The 21st-century church is enjoying an emergence of multicultural fellowships and congregations. However, there are those who suggest that even in the midst of this surge of diverse brotherhood and sisterhood, Christian leaders are not doing enough to bring about true racial reconciliation.
Reflection: I grew up in the '80s in a small city in south central Virginia. Unfortunately, I am not a stranger to racial tensions. Danville was the last capital of the Confederacy, and the emotional damage of slavery seemed to have persisted across time in our little city.
The divides that were caused by a lack of racial reconciliation was felt nowhere more strongly than in our churches. The most segregated time of the week was that two-hour block of time on Sunday morning.
I now realize that the enemy of our faith masterfully uses God's anatomical and psychological design to create disease among people. Large-scale dissension and discord is a community disease that reduces the effectiveness of the body of Christ.
Spiritual Warfare: In Matthew 12, Jesus encountered a demon-possessed man. This spiritual attack manifested itself in the form of blindness and muteness. Jesus, of course, healed the man, but the solution to his physical ailment was the addressing of the spiritual attack.
As it was with the man's blindness and muteness, so it is with the emotional ailments that are characterized by unhealthy biases against other people in God's beloved family.
Faith and Science: Many of our conversations on racial issues in the church focus on explicit biases, which I loosely define here as the overt and easily recognizable prejudices and attitudes toward other groups of people.
However, the deeper story lies in our implicit biases, which are the subconscious feelings, perceptions, attitudes and stereotypes that have developed as a result of our prior experiences. Due to our psychological design, we are unaware of the attack, and this allows the enemy to wreak havoc in this area.
To limit our conversations to explicit biases and to not address implicit biases is to paint over rust.
Paul encourages us to be transformed by the renewing of our minds. There is action required on our part. The renewing process certainly includes the conscious thoughts of which we are aware, but we must also renew our subconscious mind if we are to experience the transformation that Paul describes.
This is more than a clinical issue. Many of the negative projections of our past experiences onto present circumstances is due to demonic influence in the same way that the man's blindness of muteness was the result of demonic influence.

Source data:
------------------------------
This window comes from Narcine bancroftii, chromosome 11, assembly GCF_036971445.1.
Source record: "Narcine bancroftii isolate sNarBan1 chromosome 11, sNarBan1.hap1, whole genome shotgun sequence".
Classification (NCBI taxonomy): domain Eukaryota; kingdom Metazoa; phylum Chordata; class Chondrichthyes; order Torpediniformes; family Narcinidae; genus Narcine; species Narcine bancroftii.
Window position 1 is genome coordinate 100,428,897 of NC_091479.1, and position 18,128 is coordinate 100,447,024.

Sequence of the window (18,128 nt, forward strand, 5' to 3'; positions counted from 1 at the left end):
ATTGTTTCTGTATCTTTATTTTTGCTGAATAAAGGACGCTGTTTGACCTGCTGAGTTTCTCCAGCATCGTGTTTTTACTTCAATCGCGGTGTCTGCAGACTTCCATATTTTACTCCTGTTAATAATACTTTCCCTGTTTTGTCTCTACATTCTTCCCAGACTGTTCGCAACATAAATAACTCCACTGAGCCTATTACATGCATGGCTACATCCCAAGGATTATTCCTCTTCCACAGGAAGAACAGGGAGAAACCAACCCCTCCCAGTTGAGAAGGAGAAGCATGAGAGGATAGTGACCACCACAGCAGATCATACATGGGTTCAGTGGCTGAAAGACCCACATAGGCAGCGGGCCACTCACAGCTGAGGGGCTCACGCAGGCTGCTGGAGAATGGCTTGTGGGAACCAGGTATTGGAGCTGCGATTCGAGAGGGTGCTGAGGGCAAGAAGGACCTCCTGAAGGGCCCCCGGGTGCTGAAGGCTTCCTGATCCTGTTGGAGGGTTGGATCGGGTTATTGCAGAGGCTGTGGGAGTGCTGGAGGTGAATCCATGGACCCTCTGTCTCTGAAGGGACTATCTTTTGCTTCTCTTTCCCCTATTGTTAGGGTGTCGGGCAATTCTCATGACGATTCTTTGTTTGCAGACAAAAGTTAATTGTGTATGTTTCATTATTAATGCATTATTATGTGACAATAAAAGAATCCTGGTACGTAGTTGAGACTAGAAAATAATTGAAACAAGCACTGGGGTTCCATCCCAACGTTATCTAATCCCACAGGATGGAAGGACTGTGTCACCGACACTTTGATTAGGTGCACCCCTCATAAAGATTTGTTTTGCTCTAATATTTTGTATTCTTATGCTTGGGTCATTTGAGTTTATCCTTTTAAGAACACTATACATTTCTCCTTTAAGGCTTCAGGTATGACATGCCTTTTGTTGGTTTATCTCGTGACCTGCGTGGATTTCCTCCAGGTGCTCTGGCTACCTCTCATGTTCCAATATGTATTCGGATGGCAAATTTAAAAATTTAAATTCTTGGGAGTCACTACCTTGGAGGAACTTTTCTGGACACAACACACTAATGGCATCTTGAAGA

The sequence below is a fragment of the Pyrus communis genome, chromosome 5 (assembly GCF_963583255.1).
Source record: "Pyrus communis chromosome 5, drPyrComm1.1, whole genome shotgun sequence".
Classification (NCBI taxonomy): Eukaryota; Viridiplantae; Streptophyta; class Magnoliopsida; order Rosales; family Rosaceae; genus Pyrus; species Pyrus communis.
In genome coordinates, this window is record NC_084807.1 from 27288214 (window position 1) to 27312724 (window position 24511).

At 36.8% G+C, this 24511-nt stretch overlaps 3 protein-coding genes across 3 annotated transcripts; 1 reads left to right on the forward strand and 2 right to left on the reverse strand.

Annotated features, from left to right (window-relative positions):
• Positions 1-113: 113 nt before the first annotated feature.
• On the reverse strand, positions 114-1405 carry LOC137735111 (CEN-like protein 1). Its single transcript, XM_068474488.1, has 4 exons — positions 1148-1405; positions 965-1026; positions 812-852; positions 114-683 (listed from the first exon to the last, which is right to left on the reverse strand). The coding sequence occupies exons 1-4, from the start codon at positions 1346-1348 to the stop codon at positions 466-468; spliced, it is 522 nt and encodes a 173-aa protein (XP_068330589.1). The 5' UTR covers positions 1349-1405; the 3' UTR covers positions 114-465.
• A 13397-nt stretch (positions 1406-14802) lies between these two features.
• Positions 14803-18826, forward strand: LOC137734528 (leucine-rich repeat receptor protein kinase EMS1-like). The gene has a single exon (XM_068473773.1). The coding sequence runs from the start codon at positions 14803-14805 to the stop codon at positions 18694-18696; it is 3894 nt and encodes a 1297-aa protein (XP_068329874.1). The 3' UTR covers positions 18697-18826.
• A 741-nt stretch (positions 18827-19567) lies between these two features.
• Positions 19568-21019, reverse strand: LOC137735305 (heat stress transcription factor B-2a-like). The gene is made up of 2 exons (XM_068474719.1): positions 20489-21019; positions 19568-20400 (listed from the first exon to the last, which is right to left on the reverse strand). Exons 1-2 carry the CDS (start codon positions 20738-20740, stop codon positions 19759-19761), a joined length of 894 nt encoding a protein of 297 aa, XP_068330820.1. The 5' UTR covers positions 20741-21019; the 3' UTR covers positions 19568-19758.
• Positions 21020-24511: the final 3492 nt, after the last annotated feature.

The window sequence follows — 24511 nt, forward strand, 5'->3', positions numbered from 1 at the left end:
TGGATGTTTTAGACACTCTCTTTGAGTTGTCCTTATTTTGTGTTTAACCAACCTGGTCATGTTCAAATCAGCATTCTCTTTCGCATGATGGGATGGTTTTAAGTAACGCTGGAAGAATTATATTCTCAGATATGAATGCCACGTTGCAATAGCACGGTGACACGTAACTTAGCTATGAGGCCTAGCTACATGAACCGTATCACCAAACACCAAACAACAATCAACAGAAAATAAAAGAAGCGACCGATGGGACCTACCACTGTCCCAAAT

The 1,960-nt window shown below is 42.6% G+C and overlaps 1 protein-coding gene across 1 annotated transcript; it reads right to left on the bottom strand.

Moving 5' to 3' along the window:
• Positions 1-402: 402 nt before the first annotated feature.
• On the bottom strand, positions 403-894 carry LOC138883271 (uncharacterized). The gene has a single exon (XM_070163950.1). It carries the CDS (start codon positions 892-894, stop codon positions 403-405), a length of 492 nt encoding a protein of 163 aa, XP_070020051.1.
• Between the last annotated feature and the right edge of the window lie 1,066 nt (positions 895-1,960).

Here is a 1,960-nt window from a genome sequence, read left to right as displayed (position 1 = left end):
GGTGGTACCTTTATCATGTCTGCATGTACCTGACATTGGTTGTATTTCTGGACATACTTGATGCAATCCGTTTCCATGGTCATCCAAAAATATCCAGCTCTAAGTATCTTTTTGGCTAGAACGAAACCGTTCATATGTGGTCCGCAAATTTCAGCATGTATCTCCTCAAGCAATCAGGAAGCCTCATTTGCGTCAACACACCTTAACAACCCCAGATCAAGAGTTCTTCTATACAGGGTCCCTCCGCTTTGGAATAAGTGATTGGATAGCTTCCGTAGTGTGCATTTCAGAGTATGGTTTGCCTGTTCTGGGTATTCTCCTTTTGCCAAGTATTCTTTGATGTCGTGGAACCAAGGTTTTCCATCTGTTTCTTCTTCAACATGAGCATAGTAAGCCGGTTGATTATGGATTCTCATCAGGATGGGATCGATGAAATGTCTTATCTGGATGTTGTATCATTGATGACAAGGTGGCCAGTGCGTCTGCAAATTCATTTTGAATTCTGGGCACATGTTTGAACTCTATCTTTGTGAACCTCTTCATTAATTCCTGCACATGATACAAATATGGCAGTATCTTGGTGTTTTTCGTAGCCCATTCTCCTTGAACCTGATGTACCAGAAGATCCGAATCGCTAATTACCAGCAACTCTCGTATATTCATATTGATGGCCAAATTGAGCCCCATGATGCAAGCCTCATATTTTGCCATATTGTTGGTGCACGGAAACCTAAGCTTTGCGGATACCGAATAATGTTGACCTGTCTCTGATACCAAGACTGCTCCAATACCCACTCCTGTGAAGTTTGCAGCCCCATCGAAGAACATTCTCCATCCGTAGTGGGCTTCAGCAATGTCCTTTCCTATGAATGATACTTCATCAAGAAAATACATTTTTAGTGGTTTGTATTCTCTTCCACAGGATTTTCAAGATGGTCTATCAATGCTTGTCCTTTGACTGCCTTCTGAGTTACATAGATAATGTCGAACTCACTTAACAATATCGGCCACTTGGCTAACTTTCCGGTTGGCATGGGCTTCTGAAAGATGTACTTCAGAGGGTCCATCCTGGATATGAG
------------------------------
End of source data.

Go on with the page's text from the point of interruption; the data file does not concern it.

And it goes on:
Note that this type of spiritual attack is not targeted in a single direction. Implicit bias is a two-way street. Whites subconsciously project negatively on blacks, and blacks subconsciously project negatively on whites, in part as a result of demonic influence. The same is true of other social groups such as women and men.
The Path Forward: Seek out uncomfortable engagements. This is a purposeful effort to engage people in groups other than your own in a posture of humility, servitude and learning. Your goal is not to express what you know or how you feel; rather, it's to listen and understand. It requires us to ask difficult questions and to engage in conversations that create discomfort within us.
If the enemy is promoting a narrative that divides God's people, then we should courageously engage in conversations about the subject of those narratives with the goal to love, learn and grow.
The strategy of uncomfortable engagements can be operationalized in healthy, fruitful and Christ-honoring ways in our churches and communities.
Scientifically, uncomfortable engagements provide all parties with new experiences and exposures that will work to reprogram the subconscious mind.
When we are courageous enough to see the world through our neighbor's eyes, we ultimately see ourselves in our neighbor, because the same Holy Spirit resides in all of our Father's children.
This strategy, if implemented effectively, has the potential to break down stereotypes and to positively shift paradigms, because it connects us to the other person's humanity in a deeper way.
Let us use our love for Jesus as the motivation to engage one another in uncomfortable ways that will produce healthy growth inside of us and kingdom fruit outside of us.
Dr. Adrian Coles is the associate pastor of Revival Church in Raleigh, North Carolina, and a clinical researcher at Duke University. He is passionate about discipleship and identifying the synergy between science and faith to identify practical ways to operationalize biblical guidance. You can follow him on Instagram for inspirational content, and you can explore his medical research on his Duke Scholars page.
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